September Jobs Report Shows Cooling Labor Market Amid Recession Fears

(AP Photo/Lynne Sladky)

Unemployment dipped slightly and wages grew, but a drop in job openings and labor force participation show that the job market is cooling off.

The Bureau of Labor Statistics released its September jobs report Friday morning. Employers added 263,000 jobs in September, and unemployment fell from 3.7 percent to 3.5.


But the labor force participation rate also dipped slightly, falling to 62.3 percent in September from 62.4 percent the month prior. On top of that, the number of job openings also fell, dropping about 10 percent.

Via the Wall Street Journal:

“We are seeing labor demand cool,” said Sarah House, senior economist at Wells Fargo. “But we have a long way to go towards restoring balance between supply and demand for labor.”

Job gains were led by the leisure and hospitality industry, which added 83,000 jobs. Healthcare employment rose 60,000.

The number of job openings fell 10% in August to a seasonally adjusted 10.1 million from 11.2 million the month before, the Labor Department said Tuesday. The 1.1 million drop in openings is the largest decline since the early months of the Covid-19 pandemic in 2020. That left job openings at their lowest level in a year but still above their prepandemic level in 2019, when they averaged 7.2 million a month.

The news was not what investors wanted to hear, it seems. Stock futures dropped and the market will be opening lower after the report.


While demand and applications for manufacturing and logistics jobs are on the rise, the tech sector seems to really be struggling right now.

Peloton Interactive Inc., said Thursday it plans to cut about 500 jobs, roughly 12% of its remaining workforce, in the exercise equipment company’s fourth round of layoffs this year. Other companies, from Facebook owner Meta Platforms Inc. to Snap Inc. and Stanley Black & Decker Inc., are cutting jobs, while others including Inc. and Alphabet Inc.’s Google have said they would freeze or pull back on hiring.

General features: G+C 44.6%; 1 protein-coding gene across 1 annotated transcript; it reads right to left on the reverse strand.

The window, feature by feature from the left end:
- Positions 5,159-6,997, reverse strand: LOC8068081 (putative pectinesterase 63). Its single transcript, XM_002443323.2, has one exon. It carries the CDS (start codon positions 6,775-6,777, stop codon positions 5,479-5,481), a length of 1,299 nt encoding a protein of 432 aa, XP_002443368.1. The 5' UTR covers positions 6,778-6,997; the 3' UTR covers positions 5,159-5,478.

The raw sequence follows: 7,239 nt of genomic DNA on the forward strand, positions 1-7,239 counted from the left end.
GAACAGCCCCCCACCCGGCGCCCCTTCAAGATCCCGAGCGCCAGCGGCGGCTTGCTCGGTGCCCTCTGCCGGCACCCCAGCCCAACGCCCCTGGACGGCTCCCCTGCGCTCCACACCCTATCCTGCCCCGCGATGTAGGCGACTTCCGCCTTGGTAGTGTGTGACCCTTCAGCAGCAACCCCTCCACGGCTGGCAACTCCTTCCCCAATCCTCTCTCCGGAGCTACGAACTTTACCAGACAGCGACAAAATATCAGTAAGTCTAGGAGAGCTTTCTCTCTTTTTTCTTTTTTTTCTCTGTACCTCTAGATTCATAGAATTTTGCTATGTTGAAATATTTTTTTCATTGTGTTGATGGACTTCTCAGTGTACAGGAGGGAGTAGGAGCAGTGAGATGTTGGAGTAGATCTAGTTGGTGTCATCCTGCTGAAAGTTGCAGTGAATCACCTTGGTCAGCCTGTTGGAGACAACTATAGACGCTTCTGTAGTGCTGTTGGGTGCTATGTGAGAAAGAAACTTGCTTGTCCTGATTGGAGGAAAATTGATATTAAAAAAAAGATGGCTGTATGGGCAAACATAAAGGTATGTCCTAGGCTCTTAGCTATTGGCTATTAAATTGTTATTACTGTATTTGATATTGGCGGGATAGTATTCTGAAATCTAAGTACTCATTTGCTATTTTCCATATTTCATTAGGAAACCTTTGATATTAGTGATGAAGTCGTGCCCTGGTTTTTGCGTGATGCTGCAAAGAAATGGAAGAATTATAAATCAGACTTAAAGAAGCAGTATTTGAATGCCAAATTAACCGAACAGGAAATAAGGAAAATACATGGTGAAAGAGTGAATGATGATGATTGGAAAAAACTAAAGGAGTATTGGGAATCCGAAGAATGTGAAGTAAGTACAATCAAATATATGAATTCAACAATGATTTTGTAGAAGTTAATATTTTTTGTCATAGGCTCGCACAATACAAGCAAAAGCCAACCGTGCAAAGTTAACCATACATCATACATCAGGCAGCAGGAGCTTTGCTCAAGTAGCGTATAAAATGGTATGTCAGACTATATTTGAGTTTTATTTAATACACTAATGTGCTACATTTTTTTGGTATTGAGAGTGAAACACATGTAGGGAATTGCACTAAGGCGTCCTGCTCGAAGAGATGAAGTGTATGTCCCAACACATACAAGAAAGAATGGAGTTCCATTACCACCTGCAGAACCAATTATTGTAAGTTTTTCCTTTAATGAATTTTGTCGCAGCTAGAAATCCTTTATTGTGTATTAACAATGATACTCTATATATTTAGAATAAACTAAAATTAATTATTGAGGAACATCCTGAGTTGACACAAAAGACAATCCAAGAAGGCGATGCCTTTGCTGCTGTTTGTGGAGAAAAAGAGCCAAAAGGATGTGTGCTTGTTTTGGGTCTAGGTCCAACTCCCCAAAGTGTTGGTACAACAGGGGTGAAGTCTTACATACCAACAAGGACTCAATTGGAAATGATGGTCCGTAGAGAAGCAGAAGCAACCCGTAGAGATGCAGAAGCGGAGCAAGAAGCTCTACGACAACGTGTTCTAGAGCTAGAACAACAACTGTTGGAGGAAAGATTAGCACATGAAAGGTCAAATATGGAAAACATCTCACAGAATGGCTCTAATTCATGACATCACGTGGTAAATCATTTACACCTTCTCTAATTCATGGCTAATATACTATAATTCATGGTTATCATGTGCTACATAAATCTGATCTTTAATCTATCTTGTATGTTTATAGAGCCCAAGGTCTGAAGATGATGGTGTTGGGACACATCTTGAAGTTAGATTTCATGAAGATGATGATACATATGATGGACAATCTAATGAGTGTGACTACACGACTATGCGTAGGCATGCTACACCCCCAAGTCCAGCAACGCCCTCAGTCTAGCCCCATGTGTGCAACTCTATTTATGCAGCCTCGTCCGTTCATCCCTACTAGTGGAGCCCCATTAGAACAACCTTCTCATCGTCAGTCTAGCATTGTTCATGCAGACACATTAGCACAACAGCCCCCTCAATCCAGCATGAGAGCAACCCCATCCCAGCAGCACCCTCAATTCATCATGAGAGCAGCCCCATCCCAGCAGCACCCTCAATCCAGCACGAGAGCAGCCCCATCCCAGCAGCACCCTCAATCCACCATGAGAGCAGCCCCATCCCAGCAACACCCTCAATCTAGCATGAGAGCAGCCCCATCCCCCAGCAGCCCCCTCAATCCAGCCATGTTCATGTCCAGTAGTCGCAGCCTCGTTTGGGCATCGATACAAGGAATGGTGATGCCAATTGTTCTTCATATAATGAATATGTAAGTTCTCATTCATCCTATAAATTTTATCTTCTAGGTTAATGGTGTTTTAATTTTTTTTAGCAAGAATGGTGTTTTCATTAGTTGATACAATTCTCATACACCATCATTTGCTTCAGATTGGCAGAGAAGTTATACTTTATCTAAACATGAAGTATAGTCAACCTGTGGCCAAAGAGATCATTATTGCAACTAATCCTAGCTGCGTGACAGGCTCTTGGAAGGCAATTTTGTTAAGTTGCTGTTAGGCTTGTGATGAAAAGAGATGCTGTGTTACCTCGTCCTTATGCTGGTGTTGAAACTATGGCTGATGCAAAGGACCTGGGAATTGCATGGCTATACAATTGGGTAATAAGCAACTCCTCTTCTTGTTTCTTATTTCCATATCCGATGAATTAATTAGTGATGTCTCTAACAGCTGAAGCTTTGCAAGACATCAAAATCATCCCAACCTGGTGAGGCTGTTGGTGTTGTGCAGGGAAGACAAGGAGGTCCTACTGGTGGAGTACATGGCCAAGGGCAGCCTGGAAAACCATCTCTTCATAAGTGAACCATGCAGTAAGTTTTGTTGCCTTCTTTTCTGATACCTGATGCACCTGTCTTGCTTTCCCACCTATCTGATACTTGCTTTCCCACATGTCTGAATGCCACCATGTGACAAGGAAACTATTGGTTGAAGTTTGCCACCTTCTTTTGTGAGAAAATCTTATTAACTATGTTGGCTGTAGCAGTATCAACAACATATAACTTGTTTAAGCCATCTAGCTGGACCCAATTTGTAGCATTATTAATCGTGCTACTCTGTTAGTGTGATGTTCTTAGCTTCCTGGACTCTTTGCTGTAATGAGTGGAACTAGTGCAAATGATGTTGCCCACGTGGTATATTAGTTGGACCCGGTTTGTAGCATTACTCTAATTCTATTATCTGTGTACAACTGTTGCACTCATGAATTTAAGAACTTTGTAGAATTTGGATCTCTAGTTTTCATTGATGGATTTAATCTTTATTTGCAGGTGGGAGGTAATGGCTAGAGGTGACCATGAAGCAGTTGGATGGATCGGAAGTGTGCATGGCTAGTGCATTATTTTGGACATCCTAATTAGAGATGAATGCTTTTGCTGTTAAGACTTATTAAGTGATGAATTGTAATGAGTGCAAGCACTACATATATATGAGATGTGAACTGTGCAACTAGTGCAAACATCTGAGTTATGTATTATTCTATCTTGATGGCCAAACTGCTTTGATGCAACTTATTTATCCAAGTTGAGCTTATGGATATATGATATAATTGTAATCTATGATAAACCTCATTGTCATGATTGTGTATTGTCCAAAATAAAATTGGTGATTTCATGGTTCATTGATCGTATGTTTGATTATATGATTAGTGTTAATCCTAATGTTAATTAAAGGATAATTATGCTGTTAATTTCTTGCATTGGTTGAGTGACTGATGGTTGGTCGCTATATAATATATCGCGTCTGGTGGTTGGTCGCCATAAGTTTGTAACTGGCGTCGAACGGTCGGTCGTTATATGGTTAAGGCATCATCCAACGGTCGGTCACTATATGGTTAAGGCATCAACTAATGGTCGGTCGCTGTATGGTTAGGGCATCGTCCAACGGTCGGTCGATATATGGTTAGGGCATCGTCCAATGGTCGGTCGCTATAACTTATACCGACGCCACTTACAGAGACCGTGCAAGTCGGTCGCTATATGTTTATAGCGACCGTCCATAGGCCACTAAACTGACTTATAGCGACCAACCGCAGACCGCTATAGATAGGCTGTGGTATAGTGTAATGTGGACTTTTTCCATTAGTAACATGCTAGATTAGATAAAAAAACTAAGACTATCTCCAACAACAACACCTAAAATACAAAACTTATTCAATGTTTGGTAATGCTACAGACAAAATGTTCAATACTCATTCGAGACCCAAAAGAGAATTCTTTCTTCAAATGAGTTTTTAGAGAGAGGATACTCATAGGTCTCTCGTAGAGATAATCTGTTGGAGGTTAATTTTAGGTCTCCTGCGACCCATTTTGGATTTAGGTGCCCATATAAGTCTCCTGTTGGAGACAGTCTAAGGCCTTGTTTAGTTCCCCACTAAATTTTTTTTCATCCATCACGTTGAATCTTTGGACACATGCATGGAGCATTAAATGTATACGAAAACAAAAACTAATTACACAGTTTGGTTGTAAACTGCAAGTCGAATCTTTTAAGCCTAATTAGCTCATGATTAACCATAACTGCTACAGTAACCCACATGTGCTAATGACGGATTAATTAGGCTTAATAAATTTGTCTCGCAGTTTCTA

At other businesses, demand for workers hasn’t eased. Laura Lee Blake, president and chief executive of the Asian American Hotel Owners Association, said that filling positions is a top concern among the 20,000 owners in the group. Difficulty in hiring has led some hotel owners to implement self-check-in kiosks, but some roles, such as cleaning rooms, don’t have an automated solution.

“One member had their parents come out of retirement to help cover some of the shifts simply because they didn’t have enough staff,” Ms. Blake said. “I have not heard any discussions about layoffs. It’s more about how they’re so desperate to find people.”


The White House is celebrating today’s numbers, with the 263,000 new jobs beating economist expectations.


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